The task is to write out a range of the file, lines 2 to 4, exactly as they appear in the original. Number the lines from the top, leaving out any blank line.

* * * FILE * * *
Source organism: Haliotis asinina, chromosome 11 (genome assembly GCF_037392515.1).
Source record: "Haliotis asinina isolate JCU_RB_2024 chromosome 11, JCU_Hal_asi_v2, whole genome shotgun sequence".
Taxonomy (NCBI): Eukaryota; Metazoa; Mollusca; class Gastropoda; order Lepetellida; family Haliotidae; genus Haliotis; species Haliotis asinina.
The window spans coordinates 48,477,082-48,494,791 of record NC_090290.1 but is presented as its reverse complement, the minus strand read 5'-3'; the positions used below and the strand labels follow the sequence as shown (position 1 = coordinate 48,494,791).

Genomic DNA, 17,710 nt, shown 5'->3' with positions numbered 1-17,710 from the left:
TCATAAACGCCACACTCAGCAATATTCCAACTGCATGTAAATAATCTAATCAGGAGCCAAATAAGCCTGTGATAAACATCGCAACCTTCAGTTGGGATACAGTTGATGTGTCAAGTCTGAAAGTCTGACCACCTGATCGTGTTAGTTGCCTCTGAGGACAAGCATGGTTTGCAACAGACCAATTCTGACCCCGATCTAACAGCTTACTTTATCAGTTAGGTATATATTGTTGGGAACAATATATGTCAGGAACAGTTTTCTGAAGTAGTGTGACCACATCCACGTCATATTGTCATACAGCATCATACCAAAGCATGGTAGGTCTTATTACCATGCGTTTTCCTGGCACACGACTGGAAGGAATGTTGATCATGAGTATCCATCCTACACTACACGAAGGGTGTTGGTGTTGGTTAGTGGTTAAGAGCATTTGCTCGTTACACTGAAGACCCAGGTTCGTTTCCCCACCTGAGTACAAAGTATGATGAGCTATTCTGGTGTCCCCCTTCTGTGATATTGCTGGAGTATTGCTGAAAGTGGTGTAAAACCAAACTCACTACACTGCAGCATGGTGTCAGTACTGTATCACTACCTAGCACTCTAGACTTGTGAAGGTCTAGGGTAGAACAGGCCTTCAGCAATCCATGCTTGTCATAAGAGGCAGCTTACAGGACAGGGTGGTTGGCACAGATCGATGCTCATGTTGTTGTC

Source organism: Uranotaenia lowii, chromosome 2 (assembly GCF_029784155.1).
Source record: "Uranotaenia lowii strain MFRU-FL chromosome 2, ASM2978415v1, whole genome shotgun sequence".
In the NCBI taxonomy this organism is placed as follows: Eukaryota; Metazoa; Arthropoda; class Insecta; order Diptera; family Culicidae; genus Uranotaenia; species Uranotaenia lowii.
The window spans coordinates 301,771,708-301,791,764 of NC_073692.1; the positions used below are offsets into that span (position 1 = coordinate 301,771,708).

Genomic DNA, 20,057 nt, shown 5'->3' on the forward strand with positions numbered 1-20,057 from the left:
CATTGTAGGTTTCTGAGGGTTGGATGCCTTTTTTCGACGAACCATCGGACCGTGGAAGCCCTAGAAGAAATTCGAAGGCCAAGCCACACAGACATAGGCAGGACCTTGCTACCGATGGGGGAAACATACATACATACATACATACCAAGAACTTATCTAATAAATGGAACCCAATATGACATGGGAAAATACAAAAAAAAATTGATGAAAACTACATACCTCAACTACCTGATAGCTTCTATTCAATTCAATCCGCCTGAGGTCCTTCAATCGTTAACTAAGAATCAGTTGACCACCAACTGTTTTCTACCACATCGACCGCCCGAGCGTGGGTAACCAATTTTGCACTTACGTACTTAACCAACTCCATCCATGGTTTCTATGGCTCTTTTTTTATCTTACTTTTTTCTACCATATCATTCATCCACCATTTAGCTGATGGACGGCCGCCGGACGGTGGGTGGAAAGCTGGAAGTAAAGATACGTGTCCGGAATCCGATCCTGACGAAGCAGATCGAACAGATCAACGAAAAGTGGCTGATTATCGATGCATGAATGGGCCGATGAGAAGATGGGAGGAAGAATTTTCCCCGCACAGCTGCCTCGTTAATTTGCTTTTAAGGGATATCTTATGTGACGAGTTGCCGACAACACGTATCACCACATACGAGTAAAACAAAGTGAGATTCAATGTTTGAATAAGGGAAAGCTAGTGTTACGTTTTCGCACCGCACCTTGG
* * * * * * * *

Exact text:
Source record: "Haliotis asinina isolate JCU_RB_2024 chromosome 11, JCU_Hal_asi_v2, whole genome shotgun sequence".
Taxonomy (NCBI): Eukaryota; Metazoa; Mollusca; class Gastropoda; order Lepetellida; family Haliotidae; genus Haliotis; species Haliotis asinina.
The window spans coordinates 48,477,082-48,494,791 of record NC_090290.1 but is presented as its reverse complement, the minus strand read 5'-3'; the positions used below and the strand labels follow the sequence as shown (position 1 = coordinate 48,494,791).